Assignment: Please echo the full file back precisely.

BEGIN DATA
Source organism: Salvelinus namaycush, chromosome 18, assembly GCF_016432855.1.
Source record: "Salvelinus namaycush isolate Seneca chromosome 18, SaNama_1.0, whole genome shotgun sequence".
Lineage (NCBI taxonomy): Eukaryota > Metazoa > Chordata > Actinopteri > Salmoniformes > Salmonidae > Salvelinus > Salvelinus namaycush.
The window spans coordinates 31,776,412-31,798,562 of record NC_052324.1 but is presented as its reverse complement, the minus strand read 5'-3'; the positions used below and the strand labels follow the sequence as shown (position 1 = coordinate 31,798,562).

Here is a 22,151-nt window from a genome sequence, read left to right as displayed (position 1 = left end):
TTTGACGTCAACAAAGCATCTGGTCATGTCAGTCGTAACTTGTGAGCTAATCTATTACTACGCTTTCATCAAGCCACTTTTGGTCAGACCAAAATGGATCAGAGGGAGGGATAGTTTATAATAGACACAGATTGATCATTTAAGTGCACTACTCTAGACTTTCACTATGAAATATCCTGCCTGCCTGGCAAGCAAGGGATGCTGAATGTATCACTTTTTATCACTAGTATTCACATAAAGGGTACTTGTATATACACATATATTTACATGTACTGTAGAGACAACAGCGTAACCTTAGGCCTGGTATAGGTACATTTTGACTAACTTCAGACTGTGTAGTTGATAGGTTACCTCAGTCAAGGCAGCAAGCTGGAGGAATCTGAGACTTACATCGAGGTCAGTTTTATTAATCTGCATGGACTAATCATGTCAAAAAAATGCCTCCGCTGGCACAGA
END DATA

Source organism: Salvelinus namaycush, chromosome 18, assembly GCF_016432855.1.
Source record: "Salvelinus namaycush isolate Seneca chromosome 18, SaNama_1.0, whole genome shotgun sequence".
Lineage (NCBI taxonomy): Eukaryota > Metazoa > Chordata > Actinopteri > Salmoniformes > Salmonidae > Salvelinus > Salvelinus namaycush.
The window spans coordinates 31,776,412-31,798,562 of record NC_052324.1 but is presented as its reverse complement, the minus strand read 5'-3'; the positions used below and the strand labels follow the sequence as shown (position 1 = coordinate 31,798,562).

Here is a 22,151-nt window from a genome sequence, read left to right as displayed (position 1 = left end):
TTTGACGTCAACAAAGCATCTGGTCATGTCAGTCGTAACTTGTGAGCTAATCTATTACTACGCTTTCATCAAGCCACTTTTGGTCAGACCAAAATGGATCAGAGGGAGGGATAGTTTATAATAGACACAGATTGATCATTTAAGTGCACTACTCTAGACTTTCACTATGAAATATCCTGCCTGCCTGGCAAGCAAGGGATGCTGAATGTATCACTTTTTATCACTAGTATTCACATAAAGGGTACTTGTATATACACATATATTTACATGTACTGTAGAGACAACAGCGTAACCTTAGGCCTGGTATAGGTACATTTTGACTAACTTCAGACTGTGTAGTTGATAGGTTACCTCAGTCAAGGCAGCAAGCTGGAGGAATCTGAGACTTACATCGAGGTCAGTTTTATTAATCTGCATGGACTAATCATGTCAAAAAAATGCCTCCGCTGGCACAGA